Eddie Jones may have put England’s Chariot back on track for next year’s World Cup in Japan after an impressive November series, but his Rugby Football Union bosses have suffered a £30.9m loss and deny they are “moving money around” to try and hide the deficit.
The biggest and most financially powerful Union in the World has made 54 redundancies and had to deal with an overspend of around £40m to finish Twickenham’s East Stand. However, despite taking a massive financial hit, the RFU today made it clear Jones’s World Cup budget is ring fenced and insisted they were not hiding the loss by claiming a one off cash injection of £31.6m meant they effectively broke even .
The £31.6m comes from a restructuring of money from selling the Twickenham Experience Limited hospitality business to Compass and that money has gone into the RFU reserve fund. Steve Brown, the outgoing RFU chief executive, confirmed that under the deal it would have to be bought back in 2028.
He said: “We are absolutely not just moving money around. The asset (Twickenham Experience Ltd ) has become worth significantly more and that new value generates an income. That large liability will have to be paid back, but the business in 2028 will be worth substantially more.
“Let’s get this straight; the £30.9 loss is mirrored by the £31.6m input which is in a different part of the accounts and we are effectively at break even and it would be wrong to be report the loss in isolation”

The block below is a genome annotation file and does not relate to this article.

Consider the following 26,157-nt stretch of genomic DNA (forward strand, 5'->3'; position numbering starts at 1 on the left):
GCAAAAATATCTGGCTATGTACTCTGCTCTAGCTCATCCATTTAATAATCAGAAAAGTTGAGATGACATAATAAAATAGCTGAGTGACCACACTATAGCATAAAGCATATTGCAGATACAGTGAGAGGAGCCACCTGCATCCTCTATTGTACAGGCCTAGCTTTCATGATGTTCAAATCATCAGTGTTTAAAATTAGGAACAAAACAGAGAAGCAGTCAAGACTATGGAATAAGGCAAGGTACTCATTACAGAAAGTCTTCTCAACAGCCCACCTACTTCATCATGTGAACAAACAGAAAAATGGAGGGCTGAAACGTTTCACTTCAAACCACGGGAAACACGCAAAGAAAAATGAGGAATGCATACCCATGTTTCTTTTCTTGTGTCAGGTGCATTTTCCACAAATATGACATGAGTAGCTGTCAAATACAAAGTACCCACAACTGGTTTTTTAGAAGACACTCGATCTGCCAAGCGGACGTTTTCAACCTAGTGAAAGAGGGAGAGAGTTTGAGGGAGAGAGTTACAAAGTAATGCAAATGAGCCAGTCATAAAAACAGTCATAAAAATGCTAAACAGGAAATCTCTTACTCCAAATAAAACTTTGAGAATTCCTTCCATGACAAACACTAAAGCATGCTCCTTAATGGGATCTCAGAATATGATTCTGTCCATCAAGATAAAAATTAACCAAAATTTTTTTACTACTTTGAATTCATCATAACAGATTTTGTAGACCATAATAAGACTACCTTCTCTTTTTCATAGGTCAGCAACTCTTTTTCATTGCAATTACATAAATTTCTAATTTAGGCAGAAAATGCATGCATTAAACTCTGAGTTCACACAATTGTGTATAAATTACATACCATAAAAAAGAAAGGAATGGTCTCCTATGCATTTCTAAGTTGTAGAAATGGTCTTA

Brown is quitting at the end of the year forcing the RFU to hastily find someone new he insists he is not jumping ship due to the Union’s accounts which reveal revenue for the last financial year of £172.4m with investment in the sport at all levels of £107m. The profit after tax was £83.3m and the RFU has increased its borrowing facility to £100m.
Brown said: “I am leaving for my own reasons and I don’t think the ship could be in better shape after the last seven or eight years. The World will always change and we are in the best position to move with change. It is a great time for someone to take over and move this to the next level. We are in a sound and solid position and the £25m we have in our reserves is sufficient for World Cup year to ride the loss without any November tests and there will be another financial report before then and we will make a profit next year and add to the reserves.
“We need to plan more prudently, given the recent rise in our fixed cost base, driven largely by the Professional Game Agreement (PGA) and Elite Playing Squad (EPS) fees, which were negotiated when our revenue outlook was more optimistic, and by stadium depreciation.”
Sue Day the Chief Financial officer of the RFU revealed: “Rugby investment for the year totalled £107.7m and was split between professional rugby at £70.7m and rugby development at £37.0m. The RFU has enjoyed unprecedented revenue growth over the last eight years or so, which has enabled record levels of investment in rugby. However, looking to the future we know now that the financial outlook will be tougher. There will be less money to spend both on running the business and on investing in rugby.”
“As a result, rugby investment is likely to come down from the over £100m averaged over the past three years to around £95m per year, still a very substantial sum, but one we need to adjust to in 2019/20 and beyond.
“During the period under review we reduced overheads by £1.1m, with a further focus on efficiency in June 2018 leading to a consultation process with our staff as part of the 2018/19 business planning process. As a result, 62 roles were made redundant across the organisation although, with the creation of some new roles as part of the process, 54 people actually left the RFU. While this was not an easy decision to make, it was however necessary to ensure the financial stability of the Union going forward in more challenging times.”
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